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Target of spy probe asks for new trial in child porn case

  • ASSOCIATED PRESS

    Keith Gartenlaub is seen at his home in Lake Elsinore, Calif. on March 24. FBI agents investigating a potential data leak at Boeing obtained a secret warrant to search the home computers of Gartenlaub, a company manager in California, for evidence they hoped would connect him to Chinese economic espionage.

LOS ANGELES » A Boeing manager convicted of possessing child pornography uncovered during an unrelated investigation into Chinese espionage is asking a judge to throw out the guilty verdict and grant him a new trial.

The judge, Christina Snyder, is expected to rule Monday on Keith Gartenlaub’s request. If she declines, she’s expected to sentence him on the child pornography charges. Prosecutors are asking that he get 10 years in prison.

Gartenlaub, 47, said there’s no evidence he was aware of the child pornography or had ever accessed the images found on his computer. He also argues that the warrant to search his computers was based on false allegations of a crime for which he’s never been charged — espionage.

Snyder has previously ruled that the warrant was lawfully issued and the evidence properly gathered.

FBI agents say they found the child pornography images on Gartenlaub’s computer two years ago as they were investigating a potential data leak at Boeing. As part of that probe, they obtained a secret warrant from the nation’s secretive intelligence court to search Gartenlaub’s home.

Gartenlaub has been unable to obtain any information the Foreign Intelligence Surveillance Court relied on to issue the warrant.

Courts have consistently found that disclosing material involving the Foreign Intelligence Surveillance Court could expose sensitive intelligence secrets. In Gartenlaub’s case, then-Attorney General Eric Holder advised against disclosure.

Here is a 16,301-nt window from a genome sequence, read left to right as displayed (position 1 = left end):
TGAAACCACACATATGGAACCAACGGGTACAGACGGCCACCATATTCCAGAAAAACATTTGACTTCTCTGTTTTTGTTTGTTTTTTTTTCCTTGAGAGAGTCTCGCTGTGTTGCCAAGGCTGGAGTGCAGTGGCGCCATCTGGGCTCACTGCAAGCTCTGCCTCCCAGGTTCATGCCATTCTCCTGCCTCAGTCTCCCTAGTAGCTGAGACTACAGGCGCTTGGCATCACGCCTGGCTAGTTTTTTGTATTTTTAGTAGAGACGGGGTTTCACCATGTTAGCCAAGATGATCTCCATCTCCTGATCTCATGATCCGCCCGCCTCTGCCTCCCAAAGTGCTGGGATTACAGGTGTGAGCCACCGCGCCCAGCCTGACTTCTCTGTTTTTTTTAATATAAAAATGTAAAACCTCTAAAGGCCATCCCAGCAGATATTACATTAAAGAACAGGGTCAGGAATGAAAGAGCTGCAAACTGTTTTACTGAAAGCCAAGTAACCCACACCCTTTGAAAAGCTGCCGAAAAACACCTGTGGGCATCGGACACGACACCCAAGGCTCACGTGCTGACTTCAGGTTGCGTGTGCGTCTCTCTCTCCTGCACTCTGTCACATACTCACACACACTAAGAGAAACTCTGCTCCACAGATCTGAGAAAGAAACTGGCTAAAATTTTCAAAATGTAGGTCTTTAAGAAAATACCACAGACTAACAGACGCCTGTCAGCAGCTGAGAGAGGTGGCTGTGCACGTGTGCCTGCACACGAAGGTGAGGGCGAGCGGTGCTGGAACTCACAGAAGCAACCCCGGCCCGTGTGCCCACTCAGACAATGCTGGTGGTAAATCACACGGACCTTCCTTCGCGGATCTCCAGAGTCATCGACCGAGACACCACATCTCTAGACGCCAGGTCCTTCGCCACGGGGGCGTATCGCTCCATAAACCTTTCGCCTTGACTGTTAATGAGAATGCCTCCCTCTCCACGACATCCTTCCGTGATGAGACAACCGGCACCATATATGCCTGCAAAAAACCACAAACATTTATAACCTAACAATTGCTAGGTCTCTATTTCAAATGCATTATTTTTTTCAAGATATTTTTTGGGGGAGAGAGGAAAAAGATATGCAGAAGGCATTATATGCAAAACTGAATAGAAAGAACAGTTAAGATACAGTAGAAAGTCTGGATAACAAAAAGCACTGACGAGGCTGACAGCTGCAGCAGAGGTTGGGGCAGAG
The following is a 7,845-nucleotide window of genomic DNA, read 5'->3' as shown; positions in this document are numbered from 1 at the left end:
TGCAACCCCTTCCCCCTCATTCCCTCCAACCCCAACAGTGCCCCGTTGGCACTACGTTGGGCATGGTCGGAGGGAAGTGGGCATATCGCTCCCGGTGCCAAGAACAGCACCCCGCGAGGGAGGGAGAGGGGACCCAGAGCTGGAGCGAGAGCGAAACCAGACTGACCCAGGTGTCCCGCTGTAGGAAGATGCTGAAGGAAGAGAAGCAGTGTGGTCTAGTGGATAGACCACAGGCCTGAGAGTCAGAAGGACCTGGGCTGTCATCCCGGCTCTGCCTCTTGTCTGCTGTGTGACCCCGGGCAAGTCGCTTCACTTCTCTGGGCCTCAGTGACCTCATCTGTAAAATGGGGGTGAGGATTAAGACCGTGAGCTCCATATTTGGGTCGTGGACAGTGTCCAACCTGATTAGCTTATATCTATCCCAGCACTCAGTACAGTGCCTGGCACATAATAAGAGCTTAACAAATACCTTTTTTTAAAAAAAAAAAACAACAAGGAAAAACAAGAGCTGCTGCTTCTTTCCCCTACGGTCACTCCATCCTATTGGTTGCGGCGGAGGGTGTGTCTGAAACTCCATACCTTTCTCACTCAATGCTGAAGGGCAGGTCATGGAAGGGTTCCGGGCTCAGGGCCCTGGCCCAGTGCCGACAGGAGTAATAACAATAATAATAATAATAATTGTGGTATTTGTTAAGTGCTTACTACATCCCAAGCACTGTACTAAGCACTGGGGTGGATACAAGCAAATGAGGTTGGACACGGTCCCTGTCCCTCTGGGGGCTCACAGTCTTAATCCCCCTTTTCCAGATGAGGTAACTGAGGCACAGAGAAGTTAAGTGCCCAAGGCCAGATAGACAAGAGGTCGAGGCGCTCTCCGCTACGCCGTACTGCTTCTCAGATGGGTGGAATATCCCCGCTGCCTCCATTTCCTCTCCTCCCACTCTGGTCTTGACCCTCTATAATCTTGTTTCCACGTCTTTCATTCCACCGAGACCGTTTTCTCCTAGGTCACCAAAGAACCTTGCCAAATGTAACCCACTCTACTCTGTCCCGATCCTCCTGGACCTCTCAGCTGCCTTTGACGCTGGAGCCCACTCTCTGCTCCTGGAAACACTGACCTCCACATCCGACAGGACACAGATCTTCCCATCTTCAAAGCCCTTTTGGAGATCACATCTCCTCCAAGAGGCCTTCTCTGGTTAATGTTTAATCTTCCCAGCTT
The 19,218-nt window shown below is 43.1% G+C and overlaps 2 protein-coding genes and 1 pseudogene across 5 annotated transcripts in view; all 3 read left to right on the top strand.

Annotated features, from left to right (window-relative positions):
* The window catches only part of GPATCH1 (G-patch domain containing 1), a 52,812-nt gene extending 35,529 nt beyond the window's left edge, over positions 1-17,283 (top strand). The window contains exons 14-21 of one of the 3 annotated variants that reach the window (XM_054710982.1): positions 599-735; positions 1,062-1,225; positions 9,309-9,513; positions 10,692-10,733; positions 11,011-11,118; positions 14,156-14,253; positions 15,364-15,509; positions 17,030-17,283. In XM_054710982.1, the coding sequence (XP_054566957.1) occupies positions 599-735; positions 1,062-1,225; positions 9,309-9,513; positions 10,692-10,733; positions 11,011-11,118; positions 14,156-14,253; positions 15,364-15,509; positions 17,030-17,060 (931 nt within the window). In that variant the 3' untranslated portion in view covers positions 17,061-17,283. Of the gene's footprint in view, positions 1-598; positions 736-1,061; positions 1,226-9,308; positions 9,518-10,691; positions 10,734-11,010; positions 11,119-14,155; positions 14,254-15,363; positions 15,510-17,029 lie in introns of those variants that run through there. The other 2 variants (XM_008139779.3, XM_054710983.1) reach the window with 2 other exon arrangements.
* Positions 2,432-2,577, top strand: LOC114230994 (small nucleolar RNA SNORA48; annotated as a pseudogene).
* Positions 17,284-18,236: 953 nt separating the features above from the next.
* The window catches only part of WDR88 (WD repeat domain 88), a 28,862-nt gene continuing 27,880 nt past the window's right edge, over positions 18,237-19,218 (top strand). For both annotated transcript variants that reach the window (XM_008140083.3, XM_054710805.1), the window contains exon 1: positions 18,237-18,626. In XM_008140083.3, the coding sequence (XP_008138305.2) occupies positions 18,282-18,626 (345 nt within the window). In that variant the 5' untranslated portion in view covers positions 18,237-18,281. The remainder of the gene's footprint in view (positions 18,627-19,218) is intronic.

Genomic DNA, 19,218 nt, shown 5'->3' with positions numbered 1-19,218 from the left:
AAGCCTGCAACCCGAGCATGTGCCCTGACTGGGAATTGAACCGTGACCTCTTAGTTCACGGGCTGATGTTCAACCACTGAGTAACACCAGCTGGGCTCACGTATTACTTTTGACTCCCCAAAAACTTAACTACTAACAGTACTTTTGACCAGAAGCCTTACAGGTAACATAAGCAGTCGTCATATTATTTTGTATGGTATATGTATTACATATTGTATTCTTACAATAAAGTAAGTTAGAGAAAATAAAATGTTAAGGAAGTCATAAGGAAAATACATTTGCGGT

Gartenlaub was convicted of three federal child pornography charges in December.

In an interview with The Associated Press earlier this month, Gartenlaub said he has a right to know and fight the government arguments that were used to obtain the warrant.

“You can’t base a search on lies,” he said.

In a statement earlier this month, the Justice Department said that “when law enforcement lawfully obtains evidence of a serious crime, in this case a crime against children, we will pursue further investigation of that crime.”

In its search of Gartenlaub’s home, the FBI says it found videos on multiple hard drives and evidence that Gartenlaub maintained a “carefully curated and organized collection” that was copied multiple times.

Jeff Fischbach, a forensic examiner who reviewed the evidence for the defense, said there was no evidence the videos were ever opened or accessed in the years since being downloaded and that other computer users may well have been responsible for the files.

“Either I’m this spy-slash-child pornographer, or I’m one of them, or I’m none of them,” Gartenlaub said. “I’m telling you, I’m none of them.”

In a recent filing, prosecutors wrote that Gartenlaub “continues to deny any personal responsibility for his crimes of conviction.”

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  • Possession of child pornography should remain a serious crime, but Gartenlaub should be granted the right to fully face his accusers so to speak. It’s uncomfortable in a so-called free society to countenance fishing expeditions enabled by secret warrants issued by equally secret courts.

    • It’s not out of the realm of possibility that someone else put the illegal stuff on the computer then caused the search by making the false spy allegations. Let’s say your tenant stashes cocaine in your house then a plumber finds it doing work you hire. Whose cocaine is it? There seems to be enough reasonable doubt here. Is this a married man with a family. Which sex is the porno? Something is not right, it seems.

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